Chapter 13 - Loops

Remember earlier when we implemented a function that took two numbers and returned the largest one? We called it largest and it looked like this:

function largest(num1, num2) {
  if (num1 > num2) {
    return num1;
  } else {
    return num2;
  }
}

For Loop

Well, I'm not going to lie, this now looks to me like a half-assed solution, so I want our function to take an arbitrary number of numbers and return the largest one. This implementation does just that, using what's called a "for-loop":

function largest(numberArray) {
  var largest = numberArray.pop();

  for (var i = 0; i < numberArray.length; i++) {
    if (numberArray[i] > largest) {
      largest = numberArray[i];
    }
  }

  return largest;
}

Hmmmm... Let's talk about our different scenarios for inputs and their expected outputs. For example, if our input were the following array:

[3, 2, 5, -7]

We should expect our output from our function now to be: 5, as it is the largest number in the array.

Now, let's think of an edge case. If the array supplied to the largest function were empty ([]), I would be okay with saying our output should be undefined which means no value at all. The solution above does just that.

But how did we do this? We declared a largest variable at the top of our function. Not giving that variable an initial value would cause issues. Why? Because not giving largest a value at all, means that it'd just be initialized as undefined and when we compare undefined with any number, JavaScript tries to coerce undefined to a number which yields NaN (Not a Number) and therefore make it seem like undefined is neither bigger nor smaller than any number we compare it to. That wouldn't get us very far.

So instead, we're initializing our largest variable with the first element of our array. We do that using the pop method which is available on all JS arrays. pop simply returns the last element in the array and removes it from the original array as well. Keep in mind that in our situation that's alright to assume the last element is the largest for now, if it isn't, it'll be replaced by the element that's bigger later. Additionally, it's cool that we remove it from the array since we don't need to iterate over it again. Think about it for a second.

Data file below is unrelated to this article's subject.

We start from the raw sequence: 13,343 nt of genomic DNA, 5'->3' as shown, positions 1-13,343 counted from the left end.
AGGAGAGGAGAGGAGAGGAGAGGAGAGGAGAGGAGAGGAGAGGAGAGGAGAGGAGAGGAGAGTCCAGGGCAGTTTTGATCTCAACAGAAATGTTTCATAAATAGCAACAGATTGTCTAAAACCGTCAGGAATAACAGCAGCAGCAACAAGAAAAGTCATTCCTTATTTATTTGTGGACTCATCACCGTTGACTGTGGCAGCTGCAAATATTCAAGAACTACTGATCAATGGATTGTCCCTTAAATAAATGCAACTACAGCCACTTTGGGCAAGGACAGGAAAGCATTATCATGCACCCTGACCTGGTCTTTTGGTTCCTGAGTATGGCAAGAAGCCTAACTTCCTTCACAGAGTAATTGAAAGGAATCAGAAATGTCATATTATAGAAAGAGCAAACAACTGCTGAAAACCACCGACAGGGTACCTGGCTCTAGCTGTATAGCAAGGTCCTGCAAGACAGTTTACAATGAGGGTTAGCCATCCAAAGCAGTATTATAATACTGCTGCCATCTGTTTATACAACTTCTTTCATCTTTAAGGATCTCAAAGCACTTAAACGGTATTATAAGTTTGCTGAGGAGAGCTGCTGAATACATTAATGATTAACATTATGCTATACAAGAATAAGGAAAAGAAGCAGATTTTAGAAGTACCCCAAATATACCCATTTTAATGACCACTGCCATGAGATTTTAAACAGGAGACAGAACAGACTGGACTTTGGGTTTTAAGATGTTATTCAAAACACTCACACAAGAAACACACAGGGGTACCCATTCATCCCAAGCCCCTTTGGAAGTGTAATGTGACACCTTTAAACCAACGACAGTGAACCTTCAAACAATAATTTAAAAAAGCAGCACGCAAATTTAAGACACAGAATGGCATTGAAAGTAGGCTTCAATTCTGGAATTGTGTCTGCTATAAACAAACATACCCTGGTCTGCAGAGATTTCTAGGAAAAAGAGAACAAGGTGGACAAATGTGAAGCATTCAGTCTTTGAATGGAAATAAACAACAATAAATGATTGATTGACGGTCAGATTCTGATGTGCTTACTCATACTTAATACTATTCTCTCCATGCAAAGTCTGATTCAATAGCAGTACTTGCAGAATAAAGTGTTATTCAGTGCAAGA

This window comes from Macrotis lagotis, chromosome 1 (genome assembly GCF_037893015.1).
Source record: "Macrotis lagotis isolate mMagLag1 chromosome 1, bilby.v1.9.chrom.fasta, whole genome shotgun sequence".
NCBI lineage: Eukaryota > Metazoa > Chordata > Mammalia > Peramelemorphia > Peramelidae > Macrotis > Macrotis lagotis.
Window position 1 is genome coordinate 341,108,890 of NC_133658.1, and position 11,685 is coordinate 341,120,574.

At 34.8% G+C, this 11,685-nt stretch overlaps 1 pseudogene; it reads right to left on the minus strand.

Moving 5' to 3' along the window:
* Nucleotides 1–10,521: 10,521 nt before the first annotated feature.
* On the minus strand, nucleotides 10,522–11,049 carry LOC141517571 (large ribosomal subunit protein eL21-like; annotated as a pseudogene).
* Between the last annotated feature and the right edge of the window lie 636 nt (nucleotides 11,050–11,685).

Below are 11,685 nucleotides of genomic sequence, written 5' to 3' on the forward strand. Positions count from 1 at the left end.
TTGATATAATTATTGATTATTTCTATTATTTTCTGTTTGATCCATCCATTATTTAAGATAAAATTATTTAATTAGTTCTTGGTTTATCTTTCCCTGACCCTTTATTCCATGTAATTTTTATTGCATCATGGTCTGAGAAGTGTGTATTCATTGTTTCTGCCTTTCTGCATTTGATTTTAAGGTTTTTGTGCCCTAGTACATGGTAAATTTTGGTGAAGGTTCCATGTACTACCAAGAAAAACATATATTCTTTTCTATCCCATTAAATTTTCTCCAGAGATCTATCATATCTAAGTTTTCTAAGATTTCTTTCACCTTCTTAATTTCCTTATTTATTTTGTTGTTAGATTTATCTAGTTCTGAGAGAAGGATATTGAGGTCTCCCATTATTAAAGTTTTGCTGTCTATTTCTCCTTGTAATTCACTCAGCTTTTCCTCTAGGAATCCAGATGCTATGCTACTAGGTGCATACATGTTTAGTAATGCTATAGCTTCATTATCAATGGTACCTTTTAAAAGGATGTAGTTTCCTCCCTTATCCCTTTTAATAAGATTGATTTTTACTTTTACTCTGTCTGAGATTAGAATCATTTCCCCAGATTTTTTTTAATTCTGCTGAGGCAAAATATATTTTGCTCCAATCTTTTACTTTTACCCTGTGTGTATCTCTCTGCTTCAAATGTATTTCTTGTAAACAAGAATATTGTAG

Now to the interesting part. In the second line of our function, we use a simple JS for loop and iterate over our entire array. Notice how a for loop takes three expressions. The first expression (var i = 0;) is the initial expression the loop starts with. In this case we are declaring a variable by the name of i which we're going to use to keep track of the index of our array.

In the second expression we pass to our for loop (i < numberArray.length;) is a condition that as long as it evaluates to true, the loop will continue execution. In this case numberArray.length provides the count of the array members. So as long as i (our index) is less than the count of the elements, the loop will continue executing its code.

And then the last expression we give our for loop (i++) is an expression that gets executed after each one of the loop's iterations completes. In this case we are simply incrementing our index variable, i, by 1 (note that i++ is just a shorthand for i = i + 1.)

So basically this loop just iterates over all of our array elements as you'd expect. In each iteration we have an if statement to check if the element we're on right now (numberArray[i]) is greater than the value that we already have in our variable largest. If the value is greater, we simply replace it and store our new greatest value in largest. Once we're done iterating over our array and make sure we have the largest number in largest we return it as the result!

While Loop

Another way we could solve the challenge of finding the largest number, would be a while loop:

function largest(numberArray) {
  var num = numberArray.pop();
  var largest = num;

  while (typeof num !== 'undefined') {
    if (num > largest) {
      largest = num;
    }
    num = numberArray.pop();
  }

  return largest;
}

This implementation adds a few concepts we haven't covered before, and is somewhat less straightforward than our for loop implementation.

First thing to note, is that we declare a variable by the name of num which is just going to be used to hold the number we're currently iterating over. We initialize num with the last element from our input array. We also still declare a largest variable and populate it with the same value of num (the last element).